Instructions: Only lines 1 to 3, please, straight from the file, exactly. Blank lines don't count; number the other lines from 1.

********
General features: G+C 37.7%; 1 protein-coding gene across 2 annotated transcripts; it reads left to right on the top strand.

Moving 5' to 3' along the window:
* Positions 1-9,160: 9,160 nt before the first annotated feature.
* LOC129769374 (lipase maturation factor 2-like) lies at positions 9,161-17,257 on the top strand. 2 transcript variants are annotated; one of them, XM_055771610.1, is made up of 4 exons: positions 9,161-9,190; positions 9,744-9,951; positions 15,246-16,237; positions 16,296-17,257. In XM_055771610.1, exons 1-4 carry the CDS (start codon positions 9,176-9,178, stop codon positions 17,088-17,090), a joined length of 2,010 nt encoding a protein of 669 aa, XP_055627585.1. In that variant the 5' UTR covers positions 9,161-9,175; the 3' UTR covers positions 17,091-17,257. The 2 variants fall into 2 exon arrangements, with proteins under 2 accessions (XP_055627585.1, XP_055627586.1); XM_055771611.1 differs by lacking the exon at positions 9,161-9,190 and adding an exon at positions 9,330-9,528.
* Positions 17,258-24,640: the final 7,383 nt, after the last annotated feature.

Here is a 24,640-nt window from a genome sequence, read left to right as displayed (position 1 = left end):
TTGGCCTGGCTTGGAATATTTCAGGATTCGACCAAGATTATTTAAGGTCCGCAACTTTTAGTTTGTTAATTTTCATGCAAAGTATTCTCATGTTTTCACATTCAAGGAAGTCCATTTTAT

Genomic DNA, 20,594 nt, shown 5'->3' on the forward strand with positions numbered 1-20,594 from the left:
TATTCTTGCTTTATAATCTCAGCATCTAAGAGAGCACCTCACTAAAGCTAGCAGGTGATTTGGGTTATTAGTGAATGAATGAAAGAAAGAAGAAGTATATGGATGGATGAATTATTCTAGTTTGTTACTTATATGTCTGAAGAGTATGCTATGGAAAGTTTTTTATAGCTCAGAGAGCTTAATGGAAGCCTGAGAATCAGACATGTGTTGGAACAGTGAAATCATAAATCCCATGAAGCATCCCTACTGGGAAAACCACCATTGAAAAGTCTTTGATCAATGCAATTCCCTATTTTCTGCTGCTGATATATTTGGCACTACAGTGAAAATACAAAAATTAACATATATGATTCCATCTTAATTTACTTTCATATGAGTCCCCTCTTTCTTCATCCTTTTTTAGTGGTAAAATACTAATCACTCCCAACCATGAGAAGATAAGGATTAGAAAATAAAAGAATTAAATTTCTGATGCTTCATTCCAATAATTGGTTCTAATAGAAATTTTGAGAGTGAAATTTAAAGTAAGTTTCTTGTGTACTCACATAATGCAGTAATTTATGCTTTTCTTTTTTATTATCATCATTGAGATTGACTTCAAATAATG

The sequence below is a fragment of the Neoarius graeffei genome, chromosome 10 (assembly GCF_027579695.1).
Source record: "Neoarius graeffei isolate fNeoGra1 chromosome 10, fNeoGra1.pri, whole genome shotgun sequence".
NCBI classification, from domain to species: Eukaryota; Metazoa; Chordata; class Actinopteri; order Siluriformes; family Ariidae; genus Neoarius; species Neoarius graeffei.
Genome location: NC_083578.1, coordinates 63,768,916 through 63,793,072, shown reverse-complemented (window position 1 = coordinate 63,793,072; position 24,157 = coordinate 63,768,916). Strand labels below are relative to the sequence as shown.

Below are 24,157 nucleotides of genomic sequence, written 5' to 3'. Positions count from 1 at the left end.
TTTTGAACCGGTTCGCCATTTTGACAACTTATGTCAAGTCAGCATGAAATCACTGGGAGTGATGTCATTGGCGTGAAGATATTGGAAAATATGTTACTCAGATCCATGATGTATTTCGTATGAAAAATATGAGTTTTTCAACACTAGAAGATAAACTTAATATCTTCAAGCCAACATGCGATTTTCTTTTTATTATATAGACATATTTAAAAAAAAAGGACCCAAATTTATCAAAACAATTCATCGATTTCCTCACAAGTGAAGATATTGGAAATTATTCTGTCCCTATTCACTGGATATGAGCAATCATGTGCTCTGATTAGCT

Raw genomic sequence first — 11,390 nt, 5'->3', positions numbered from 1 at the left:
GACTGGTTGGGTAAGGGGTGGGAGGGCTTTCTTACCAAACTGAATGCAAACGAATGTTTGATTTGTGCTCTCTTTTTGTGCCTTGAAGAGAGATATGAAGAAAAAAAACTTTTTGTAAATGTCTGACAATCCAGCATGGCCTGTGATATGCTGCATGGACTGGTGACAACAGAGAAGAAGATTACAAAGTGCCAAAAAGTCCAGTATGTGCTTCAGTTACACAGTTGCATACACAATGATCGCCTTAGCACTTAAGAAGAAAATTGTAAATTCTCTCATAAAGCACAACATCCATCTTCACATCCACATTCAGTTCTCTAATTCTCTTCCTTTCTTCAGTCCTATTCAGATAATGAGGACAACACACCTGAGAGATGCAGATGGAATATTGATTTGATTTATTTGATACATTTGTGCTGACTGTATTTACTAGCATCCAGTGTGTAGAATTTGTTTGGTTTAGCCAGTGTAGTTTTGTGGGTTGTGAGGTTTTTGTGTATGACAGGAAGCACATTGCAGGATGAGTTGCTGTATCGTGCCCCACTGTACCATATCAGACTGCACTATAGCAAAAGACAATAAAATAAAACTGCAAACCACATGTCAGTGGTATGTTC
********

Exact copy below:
General features: G+C 37.7%; 1 protein-coding gene across 2 annotated transcripts; it reads left to right on the top strand.

Moving 5' to 3' along the window:
* Positions 1-9,160: 9,160 nt before the first annotated feature.